Second Summer Team, August

The tasks for the period were agreed with the Head Nurse - complete the pillars started by the first team - continue wiring the kitchen - carry out essential maintenance - if time permitted construct a further outside shelter.

The building team started the foundations for the pillars and extended the existing ones to accommodate a design change to incorporate buttresses forced against the collapsing wall.  The main problem during the week was water.....gallons of it pouring from the sky necessitating drainage ditches to be dug.  Hospital maintenance stff assisted and actually built two of the pillars and added rendering.  Work continued throughout the two weeks in the rain.  As fast as cement was being applied it was washed off.  In the end extra lime had to be used in the mix which caused havoc with skin care and eyesight.  To complete the project, a roof structure of terracotta tiles was added.  This was a mammoth project and to finish it in the prevailing conditions  and against what seemed insurmountable problems, showed that determination can overcome adversity.

               

The electrical teams work proceeded to plan.  Lights were adapted and fitted with external fittings.  During the second week, the computers arrived from the UK for installation in the school   Existing sockets were inadequate and new ones had to be fitted.  In all five computer suites were installed and tested.  The wiring and lighting to the kitchen suite of rooms was completed and tested.

  

The care staff went into the hospital and assisted the patients with strip washing, hair cutting, shaving and nail clipping.  The hospital only had hot water one day a week, so water and toiletries had to be carried from the flat.  Different wards were visited each day and it was interesting to note several patients which had previously been withdrawn came to us and knew exactly what to do when given a toothbrush and shampoo - it is a shame these are the neglected ones.  Due to the extreme weather many activities had to be performed in the clubroom, where two occupational therapists watched over needlewomen and budding artists.   Each day squash was provided to the patients, and on the last day toiletries, jewelry, biscuits, cigarettes and balloons were distributed.  There were 137 patients, on a budget of 1 a day.  There seemed to be no shared beds - except out of choice.  Some mattresses were in poor condition and lacked waterproof covers.  As always the gap between degrees of mentality is huge and the efforts of some folk to maintain dignity has to be admired.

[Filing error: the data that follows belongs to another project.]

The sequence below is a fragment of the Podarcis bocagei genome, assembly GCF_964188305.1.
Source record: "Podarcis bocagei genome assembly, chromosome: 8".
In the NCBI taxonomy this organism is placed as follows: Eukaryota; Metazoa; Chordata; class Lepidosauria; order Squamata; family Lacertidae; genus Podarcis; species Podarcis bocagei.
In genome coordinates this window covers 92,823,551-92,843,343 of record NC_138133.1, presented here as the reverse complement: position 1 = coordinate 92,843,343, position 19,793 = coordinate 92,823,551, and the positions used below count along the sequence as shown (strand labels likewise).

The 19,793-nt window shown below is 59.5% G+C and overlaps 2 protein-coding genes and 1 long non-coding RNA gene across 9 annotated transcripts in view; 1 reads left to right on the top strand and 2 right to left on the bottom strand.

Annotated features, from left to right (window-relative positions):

To round off the teams work, a compete set of strong, safe, hygienic furniture (25 tables and 75 chairs) was ordered from a local manufacturer to be installed in the dining area.  Also a new set of desks for the school was ordered.

       

Winter Team, December

Detailed below is the report by Matt Bigwood which has been submitted to various media agencies.  It includes some photos taken during the visit.

BACKGROUND

Romania experienced social and political upheaval during the twentieth century. Following the rise of the Iron Guard fascist movement in the 1930s Romania fought alongside Germany in the Second World War until 1944 when they changed allegiance, and a Soviet-backed government was installed the following year.

The country has struggled to embrace a market economy since the collapse of the communist regime after the bloody revolution of December 1989 which overthrew dictator Nicolae Ceausescu. His rule began in 1965, and ended on Christmas Day 1989 when he and his wife were executed - broadcast live on national television.